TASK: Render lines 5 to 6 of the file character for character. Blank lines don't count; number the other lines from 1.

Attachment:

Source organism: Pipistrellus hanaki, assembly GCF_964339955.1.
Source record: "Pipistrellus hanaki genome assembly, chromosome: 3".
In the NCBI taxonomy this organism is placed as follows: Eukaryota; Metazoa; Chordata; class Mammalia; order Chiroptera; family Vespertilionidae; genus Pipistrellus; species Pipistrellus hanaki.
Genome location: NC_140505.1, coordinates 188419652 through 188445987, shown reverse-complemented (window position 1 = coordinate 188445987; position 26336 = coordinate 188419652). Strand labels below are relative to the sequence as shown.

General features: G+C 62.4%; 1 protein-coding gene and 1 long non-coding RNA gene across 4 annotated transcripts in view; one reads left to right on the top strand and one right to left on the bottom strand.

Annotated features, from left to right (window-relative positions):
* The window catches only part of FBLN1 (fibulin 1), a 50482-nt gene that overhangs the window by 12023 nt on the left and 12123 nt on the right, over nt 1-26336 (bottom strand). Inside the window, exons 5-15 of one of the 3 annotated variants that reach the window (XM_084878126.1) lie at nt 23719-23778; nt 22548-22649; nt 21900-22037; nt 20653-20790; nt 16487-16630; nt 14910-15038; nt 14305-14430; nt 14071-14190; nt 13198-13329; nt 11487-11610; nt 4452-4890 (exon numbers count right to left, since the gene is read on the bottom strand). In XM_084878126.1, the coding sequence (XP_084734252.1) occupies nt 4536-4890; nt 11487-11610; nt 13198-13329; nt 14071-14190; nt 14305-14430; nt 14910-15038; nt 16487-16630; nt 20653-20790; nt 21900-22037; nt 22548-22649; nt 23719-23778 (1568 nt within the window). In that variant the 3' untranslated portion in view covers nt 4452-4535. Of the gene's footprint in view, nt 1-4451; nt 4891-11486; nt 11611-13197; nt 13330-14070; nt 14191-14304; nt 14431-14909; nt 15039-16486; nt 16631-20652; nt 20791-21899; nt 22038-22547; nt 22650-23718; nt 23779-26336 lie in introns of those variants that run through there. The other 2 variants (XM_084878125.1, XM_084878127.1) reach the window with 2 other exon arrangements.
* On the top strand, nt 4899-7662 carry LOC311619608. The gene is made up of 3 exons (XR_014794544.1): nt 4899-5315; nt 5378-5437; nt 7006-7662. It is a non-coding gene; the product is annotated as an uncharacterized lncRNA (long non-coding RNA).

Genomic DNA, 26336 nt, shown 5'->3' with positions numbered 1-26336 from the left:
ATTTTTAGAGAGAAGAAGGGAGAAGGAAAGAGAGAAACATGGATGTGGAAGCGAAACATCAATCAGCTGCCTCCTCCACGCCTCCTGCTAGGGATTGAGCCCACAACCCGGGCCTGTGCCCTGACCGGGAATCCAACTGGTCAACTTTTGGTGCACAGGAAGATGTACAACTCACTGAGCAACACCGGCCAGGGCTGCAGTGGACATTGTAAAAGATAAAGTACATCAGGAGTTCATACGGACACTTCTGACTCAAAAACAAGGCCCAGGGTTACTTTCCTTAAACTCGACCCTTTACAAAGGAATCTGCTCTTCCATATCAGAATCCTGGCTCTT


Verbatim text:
General features: G+C 62.4%; 1 protein-coding gene and 1 long non-coding RNA gene across 4 annotated transcripts in view; one reads left to right on the top strand and one right to left on the bottom strand.

Annotated features, from left to right (window-relative positions):